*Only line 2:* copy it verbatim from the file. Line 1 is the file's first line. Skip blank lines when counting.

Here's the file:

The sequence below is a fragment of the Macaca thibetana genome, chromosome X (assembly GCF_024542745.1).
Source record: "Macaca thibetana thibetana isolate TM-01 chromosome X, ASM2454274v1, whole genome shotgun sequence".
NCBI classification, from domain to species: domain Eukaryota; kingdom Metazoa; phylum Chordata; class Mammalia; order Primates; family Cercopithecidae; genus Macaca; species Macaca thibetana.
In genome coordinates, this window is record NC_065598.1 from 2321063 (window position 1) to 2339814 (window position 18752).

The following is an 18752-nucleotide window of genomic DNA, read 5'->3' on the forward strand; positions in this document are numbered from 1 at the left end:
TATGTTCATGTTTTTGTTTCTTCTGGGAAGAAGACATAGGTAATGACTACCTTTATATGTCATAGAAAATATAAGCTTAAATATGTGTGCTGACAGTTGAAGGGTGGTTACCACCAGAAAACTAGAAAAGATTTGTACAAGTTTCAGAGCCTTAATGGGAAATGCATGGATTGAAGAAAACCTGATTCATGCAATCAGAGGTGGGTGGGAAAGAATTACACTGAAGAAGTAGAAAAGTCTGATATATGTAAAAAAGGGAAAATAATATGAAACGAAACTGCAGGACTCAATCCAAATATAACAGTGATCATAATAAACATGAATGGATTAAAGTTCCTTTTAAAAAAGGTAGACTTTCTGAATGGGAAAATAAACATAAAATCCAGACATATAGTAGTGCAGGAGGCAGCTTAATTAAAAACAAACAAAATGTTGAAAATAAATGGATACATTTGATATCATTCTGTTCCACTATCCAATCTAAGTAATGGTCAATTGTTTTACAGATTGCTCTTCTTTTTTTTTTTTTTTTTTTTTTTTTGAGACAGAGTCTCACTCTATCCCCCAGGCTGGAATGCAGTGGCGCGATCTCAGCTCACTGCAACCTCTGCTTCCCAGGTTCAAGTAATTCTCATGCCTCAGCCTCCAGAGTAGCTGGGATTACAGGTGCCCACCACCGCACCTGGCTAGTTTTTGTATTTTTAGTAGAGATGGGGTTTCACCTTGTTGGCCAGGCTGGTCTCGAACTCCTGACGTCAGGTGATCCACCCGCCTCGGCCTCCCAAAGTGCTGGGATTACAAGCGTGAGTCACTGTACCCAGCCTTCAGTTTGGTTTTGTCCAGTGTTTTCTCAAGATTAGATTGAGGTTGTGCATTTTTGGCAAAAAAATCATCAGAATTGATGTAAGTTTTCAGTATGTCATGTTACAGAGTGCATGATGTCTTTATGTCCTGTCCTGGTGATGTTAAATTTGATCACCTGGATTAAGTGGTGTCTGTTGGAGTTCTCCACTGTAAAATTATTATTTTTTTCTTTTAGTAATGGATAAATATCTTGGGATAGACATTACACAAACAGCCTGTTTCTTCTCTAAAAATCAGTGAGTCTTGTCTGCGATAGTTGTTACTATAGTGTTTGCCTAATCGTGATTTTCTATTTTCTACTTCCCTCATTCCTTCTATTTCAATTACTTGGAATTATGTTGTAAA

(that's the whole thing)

Source record: "Macaca thibetana thibetana isolate TM-01 chromosome X, ASM2454274v1, whole genome shotgun sequence".